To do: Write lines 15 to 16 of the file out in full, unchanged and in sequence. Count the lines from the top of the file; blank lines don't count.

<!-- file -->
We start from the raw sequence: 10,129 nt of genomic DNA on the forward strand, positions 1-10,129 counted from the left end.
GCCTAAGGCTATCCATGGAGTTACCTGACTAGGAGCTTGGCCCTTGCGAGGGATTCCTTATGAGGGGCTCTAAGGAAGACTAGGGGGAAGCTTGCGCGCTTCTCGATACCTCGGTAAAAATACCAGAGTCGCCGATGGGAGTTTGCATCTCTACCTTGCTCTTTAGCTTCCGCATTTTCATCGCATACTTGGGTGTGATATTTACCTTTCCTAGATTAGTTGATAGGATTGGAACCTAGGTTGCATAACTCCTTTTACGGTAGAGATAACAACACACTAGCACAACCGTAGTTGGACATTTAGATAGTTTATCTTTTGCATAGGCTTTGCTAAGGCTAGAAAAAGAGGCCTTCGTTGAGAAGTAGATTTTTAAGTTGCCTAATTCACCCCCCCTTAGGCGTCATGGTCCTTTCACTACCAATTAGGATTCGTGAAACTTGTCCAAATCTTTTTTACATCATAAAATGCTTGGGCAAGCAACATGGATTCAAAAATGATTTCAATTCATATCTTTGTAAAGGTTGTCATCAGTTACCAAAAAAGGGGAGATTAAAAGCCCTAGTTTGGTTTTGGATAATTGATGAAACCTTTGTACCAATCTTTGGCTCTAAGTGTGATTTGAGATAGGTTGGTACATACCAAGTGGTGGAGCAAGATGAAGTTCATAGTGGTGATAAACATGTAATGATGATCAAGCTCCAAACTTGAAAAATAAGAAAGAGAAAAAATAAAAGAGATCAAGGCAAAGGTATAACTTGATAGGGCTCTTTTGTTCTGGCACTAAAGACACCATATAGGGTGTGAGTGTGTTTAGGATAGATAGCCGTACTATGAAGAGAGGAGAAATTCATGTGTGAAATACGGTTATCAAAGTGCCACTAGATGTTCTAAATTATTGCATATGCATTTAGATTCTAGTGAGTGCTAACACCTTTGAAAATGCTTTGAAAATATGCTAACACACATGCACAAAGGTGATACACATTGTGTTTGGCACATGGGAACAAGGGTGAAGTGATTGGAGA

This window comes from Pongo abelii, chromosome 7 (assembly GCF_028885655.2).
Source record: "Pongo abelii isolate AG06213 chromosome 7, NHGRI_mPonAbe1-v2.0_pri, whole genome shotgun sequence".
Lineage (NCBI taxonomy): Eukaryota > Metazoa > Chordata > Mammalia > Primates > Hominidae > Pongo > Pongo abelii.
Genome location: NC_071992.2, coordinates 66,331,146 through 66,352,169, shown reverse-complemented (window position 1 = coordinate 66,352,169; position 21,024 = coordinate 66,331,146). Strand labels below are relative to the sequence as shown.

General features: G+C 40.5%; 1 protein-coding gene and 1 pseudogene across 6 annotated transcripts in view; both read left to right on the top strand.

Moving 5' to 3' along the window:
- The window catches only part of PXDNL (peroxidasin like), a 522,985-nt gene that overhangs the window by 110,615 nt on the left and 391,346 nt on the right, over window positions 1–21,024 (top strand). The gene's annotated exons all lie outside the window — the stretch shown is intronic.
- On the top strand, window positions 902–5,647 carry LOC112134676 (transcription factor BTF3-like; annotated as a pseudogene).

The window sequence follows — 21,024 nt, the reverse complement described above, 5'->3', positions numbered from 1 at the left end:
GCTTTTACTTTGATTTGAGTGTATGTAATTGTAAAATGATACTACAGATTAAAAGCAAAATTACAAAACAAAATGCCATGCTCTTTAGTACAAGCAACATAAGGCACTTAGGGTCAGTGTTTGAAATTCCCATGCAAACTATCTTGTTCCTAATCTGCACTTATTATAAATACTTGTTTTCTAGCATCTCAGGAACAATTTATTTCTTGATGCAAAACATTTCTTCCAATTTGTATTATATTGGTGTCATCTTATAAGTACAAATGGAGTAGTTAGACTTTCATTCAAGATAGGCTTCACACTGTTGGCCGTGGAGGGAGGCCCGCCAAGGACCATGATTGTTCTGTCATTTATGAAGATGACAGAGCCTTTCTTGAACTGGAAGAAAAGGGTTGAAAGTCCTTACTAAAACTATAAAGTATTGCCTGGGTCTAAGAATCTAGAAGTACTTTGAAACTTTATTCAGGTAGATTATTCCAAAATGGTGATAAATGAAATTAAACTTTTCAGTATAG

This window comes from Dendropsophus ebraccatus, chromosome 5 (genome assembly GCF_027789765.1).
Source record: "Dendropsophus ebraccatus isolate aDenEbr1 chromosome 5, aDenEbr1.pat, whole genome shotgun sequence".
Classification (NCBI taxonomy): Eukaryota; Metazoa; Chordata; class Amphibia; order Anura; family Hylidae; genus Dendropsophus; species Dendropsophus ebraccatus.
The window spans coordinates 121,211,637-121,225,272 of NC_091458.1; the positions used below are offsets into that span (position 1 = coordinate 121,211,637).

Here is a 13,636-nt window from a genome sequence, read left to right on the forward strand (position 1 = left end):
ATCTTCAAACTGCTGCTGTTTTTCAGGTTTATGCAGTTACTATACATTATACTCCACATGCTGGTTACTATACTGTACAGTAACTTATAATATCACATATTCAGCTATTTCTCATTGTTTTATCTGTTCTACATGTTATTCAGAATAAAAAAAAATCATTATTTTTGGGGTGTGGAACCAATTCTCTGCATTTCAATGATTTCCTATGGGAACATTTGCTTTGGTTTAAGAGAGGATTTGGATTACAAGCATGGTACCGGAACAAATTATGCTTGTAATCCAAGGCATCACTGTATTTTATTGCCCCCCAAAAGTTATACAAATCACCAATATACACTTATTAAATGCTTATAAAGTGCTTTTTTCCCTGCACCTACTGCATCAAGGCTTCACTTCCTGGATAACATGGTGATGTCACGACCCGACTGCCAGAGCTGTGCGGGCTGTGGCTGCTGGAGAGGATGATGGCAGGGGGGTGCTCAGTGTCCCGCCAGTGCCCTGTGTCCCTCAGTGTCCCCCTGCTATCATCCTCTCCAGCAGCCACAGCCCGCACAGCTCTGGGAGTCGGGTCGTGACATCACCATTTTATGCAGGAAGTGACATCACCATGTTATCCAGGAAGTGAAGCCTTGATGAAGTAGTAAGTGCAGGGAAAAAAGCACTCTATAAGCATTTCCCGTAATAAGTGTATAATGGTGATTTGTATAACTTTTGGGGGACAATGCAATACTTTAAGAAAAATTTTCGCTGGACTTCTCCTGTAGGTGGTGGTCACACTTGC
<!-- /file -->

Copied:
Classification (NCBI taxonomy): Eukaryota; Metazoa; Chordata; class Amphibia; order Anura; family Hylidae; genus Dendropsophus; species Dendropsophus ebraccatus.
The window spans coordinates 121,211,637-121,225,272 of NC_091458.1; the positions used below are offsets into that span (position 1 = coordinate 121,211,637).